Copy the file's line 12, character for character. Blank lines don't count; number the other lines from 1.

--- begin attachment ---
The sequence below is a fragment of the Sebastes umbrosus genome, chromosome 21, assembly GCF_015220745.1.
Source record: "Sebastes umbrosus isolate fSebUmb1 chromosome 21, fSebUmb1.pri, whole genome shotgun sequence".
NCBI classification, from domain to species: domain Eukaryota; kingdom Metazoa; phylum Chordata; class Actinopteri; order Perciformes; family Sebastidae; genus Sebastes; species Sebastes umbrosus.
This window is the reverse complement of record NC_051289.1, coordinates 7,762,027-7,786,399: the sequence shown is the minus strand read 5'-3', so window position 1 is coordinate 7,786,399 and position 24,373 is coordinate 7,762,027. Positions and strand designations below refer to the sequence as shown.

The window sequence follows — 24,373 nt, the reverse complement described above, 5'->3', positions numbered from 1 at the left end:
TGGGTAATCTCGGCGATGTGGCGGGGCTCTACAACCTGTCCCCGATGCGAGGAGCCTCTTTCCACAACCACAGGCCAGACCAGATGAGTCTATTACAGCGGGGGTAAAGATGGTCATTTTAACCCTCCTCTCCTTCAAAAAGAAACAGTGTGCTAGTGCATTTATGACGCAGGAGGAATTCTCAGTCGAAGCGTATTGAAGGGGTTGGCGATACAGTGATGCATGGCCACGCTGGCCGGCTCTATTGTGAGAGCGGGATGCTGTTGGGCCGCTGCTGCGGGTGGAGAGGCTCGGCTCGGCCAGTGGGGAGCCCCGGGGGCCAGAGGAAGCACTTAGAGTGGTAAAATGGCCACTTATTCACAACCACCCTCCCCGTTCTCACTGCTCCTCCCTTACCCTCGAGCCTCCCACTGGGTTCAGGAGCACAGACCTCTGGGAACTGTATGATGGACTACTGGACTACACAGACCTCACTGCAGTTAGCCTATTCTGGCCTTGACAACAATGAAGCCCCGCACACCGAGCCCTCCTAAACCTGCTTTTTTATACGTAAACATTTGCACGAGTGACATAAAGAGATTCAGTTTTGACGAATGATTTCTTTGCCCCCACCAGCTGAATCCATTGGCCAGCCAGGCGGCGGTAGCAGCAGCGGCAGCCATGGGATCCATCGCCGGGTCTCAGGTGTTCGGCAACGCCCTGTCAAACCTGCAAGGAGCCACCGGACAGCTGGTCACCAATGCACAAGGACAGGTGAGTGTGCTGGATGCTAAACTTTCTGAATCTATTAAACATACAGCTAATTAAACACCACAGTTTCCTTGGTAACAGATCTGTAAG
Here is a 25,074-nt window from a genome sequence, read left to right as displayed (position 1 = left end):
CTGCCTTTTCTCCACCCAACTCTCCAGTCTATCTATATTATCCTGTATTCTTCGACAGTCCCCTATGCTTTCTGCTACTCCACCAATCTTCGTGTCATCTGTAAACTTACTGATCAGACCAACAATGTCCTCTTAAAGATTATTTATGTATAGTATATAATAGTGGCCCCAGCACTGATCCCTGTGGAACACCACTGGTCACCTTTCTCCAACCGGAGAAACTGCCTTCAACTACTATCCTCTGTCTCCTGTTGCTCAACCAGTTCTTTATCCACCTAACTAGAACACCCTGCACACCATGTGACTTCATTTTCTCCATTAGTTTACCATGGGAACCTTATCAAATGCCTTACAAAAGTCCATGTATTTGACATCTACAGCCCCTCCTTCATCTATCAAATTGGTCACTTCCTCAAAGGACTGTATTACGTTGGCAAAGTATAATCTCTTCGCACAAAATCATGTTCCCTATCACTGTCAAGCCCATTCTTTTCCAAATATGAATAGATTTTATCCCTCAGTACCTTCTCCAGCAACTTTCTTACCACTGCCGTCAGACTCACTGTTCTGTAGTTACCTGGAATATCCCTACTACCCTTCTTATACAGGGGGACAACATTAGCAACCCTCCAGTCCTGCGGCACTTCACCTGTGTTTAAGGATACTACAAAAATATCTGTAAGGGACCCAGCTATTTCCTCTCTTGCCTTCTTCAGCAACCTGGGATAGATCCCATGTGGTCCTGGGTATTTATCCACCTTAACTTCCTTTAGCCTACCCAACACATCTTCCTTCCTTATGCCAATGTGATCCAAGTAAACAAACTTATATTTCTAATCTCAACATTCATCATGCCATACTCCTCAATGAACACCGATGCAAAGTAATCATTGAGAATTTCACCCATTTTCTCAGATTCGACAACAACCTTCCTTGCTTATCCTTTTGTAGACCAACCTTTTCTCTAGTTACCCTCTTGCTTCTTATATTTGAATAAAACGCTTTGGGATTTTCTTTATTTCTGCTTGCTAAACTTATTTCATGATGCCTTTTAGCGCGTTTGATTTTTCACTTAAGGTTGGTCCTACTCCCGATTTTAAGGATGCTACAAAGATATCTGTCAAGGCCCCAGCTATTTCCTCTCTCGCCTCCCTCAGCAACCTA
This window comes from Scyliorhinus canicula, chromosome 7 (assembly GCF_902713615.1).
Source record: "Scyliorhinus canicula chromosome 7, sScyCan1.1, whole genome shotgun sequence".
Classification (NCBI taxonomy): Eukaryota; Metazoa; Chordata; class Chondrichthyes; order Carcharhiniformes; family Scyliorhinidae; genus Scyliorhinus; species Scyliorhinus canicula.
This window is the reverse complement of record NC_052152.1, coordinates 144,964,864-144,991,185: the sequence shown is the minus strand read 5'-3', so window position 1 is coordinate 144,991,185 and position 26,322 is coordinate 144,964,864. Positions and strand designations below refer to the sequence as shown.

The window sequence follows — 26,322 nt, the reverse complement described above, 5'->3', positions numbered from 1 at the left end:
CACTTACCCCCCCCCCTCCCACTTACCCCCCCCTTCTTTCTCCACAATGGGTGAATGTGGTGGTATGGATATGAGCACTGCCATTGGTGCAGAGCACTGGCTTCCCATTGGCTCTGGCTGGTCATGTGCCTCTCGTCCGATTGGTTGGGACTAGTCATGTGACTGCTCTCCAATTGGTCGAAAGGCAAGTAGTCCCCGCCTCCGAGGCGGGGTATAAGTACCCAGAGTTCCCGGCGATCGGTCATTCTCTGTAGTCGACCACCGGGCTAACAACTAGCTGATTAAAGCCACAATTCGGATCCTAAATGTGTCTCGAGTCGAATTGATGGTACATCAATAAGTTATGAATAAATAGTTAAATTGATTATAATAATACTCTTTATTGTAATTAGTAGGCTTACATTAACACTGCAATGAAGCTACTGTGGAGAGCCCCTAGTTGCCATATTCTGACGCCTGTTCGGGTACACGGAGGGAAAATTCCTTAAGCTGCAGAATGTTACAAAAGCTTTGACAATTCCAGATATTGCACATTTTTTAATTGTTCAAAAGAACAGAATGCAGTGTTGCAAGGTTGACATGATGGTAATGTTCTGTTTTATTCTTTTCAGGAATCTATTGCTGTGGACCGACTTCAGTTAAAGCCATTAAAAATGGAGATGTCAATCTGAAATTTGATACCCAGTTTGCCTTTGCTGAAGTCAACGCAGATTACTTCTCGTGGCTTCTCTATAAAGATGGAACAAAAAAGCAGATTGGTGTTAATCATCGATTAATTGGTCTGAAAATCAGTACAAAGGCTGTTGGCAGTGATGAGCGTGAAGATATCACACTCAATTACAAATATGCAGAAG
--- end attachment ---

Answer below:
This window is the reverse complement of record NC_052152.1, coordinates 144,964,864-144,991,185: the sequence shown is the minus strand read 5'-3', so window position 1 is coordinate 144,991,185 and position 26,322 is coordinate 144,964,864. Positions and strand designations below refer to the sequence as shown.